Have you heard any other fussy eater myths? Or maybe you’ve got questions of your own you’d like answering? Simply email us at: fussyeaters@abbott.com

 
 

The benefits of creating a routine for your fussy eater, PaediaSure Shake Team

Children love routines. They give them a sense of security and control, especially as a child’s fear of the unknown can range from a suspicious new vegetable to moving house.

But routine doesn’t necessarily mean boring, for example, Friday DVD night and Saturday morning at the park. Plus, focusing on time together can help strengthen relationships too.

Developing these everyday routines is also another great way to help you get your fussy eater back on track:

Create a routine for other daily activities – including things like naps, baths and playtime – this will help mealtimes fall into place more naturally.

Schedule regular meal and snack times – even if other daily activities don’t happen as planned, do what you can to keep meal times on schedule. This will help your child develop healthy eating routines and recognise the patterns of hunger and fullness.

Eat at the table with the rest of the family – this gives your child a sense of community and they’ll start to think of meal times as a social part of the day.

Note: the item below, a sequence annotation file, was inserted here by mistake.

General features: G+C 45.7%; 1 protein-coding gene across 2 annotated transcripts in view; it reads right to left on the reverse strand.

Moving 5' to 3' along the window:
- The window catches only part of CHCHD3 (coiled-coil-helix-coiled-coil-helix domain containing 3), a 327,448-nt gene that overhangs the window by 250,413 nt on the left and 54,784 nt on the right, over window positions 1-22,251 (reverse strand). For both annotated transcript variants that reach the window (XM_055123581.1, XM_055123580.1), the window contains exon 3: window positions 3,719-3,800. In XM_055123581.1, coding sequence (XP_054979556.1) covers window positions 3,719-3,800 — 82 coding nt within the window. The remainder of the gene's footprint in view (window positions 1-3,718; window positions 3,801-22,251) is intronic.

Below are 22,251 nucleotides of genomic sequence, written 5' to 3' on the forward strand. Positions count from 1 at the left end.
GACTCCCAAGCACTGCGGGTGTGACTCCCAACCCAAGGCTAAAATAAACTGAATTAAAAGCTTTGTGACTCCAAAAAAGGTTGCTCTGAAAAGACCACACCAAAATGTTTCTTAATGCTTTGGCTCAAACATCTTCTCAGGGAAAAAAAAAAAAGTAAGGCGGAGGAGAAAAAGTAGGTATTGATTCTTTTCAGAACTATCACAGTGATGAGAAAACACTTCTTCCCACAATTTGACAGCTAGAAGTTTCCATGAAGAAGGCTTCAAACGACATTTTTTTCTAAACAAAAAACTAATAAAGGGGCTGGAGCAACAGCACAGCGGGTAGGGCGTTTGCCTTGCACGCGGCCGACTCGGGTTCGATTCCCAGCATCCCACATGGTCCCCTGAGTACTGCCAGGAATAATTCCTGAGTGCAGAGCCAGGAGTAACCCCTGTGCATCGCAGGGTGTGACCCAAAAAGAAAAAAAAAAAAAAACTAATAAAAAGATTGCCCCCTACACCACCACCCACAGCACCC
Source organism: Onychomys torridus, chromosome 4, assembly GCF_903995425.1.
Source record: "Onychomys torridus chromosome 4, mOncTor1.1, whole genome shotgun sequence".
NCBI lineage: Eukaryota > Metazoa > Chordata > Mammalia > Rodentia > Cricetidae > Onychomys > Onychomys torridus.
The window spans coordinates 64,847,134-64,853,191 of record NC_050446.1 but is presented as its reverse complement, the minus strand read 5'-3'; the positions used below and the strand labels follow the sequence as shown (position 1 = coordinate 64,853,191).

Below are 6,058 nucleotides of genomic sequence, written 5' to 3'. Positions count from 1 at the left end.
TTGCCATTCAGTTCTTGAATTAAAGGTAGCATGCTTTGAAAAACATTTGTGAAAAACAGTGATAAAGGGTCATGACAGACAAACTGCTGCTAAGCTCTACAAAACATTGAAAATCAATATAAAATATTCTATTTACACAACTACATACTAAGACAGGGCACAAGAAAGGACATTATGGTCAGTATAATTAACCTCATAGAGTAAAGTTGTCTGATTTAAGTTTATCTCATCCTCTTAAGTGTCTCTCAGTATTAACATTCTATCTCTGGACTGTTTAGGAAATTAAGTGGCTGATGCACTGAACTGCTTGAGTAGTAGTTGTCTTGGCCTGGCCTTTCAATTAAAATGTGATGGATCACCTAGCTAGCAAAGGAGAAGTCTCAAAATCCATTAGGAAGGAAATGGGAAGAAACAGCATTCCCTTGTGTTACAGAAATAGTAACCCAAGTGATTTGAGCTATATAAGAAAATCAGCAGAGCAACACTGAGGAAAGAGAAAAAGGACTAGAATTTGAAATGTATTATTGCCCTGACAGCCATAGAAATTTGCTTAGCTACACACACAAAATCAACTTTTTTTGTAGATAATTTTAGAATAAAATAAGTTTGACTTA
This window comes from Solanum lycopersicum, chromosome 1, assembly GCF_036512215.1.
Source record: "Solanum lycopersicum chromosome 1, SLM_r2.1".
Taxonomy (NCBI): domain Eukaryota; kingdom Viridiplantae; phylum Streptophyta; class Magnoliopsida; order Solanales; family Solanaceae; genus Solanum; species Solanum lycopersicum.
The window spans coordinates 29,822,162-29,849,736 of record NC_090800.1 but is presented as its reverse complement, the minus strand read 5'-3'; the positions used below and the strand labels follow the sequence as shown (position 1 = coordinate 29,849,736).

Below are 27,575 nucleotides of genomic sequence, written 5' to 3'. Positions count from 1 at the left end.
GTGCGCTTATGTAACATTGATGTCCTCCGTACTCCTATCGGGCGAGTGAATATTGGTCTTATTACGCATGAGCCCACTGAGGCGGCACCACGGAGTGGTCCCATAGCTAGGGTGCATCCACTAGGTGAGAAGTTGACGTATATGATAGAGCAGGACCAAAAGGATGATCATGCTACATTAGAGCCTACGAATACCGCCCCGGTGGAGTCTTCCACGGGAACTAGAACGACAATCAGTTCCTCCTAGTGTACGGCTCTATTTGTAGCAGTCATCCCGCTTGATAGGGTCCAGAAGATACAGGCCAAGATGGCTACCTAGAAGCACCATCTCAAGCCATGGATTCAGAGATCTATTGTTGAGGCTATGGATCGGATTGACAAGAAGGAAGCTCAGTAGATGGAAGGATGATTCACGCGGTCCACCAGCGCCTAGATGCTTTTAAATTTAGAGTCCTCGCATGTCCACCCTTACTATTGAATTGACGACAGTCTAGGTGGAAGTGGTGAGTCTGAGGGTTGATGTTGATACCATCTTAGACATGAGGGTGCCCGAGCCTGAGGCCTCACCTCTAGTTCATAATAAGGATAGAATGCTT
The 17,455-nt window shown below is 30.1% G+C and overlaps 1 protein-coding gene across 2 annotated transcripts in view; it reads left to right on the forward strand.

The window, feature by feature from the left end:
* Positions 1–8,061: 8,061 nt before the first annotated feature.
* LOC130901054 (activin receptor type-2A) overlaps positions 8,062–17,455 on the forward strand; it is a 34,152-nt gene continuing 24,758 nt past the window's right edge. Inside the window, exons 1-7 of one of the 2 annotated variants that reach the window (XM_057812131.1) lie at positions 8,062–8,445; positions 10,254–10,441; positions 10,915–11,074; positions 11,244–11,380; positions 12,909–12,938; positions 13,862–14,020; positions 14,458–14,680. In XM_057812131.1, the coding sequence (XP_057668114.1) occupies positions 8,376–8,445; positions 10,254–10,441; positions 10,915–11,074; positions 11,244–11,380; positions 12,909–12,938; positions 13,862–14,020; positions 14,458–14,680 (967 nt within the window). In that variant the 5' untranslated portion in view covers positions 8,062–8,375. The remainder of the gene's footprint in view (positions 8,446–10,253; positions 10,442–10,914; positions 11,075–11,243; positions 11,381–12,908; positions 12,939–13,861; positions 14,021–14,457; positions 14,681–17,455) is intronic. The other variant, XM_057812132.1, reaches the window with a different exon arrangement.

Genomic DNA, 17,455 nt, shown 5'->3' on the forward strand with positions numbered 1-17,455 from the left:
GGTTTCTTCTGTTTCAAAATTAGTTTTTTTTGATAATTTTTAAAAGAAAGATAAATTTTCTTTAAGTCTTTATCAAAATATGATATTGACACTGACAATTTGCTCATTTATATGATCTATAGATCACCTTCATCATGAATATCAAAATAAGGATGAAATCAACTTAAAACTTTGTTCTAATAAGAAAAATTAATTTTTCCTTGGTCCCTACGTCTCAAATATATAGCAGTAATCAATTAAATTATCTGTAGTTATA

The 12-week ‘Back On Track’ Eating Plan. Although not a daily routine, this plan, designed by experts in the fields of nutrition and child psychology, will give you a long-term structured guide to support you and your child on your journey to enjoying healthy foods and developing healthy eating habits together. It can be used with or without PaediaSure Shake and will hopefully result in your child eating healthier – and stress-free family mealtimes. 

The ‘Back On Track’ Eating Plan

 

 
 

How to win at meal times, Philip Graves

By Philip Graves, Consumer Behaviour Specialist

Picture the scene.  It’s cold outside, the fire is the only light illuminating the room, the opening credits of your favourite movie are playing.  George Clooney has dropped round from next door to watch it with you.  As chance would have it there is only one rug to share. Feel free to insert the movie star of your choice and gender preference in the scene for maximum effect.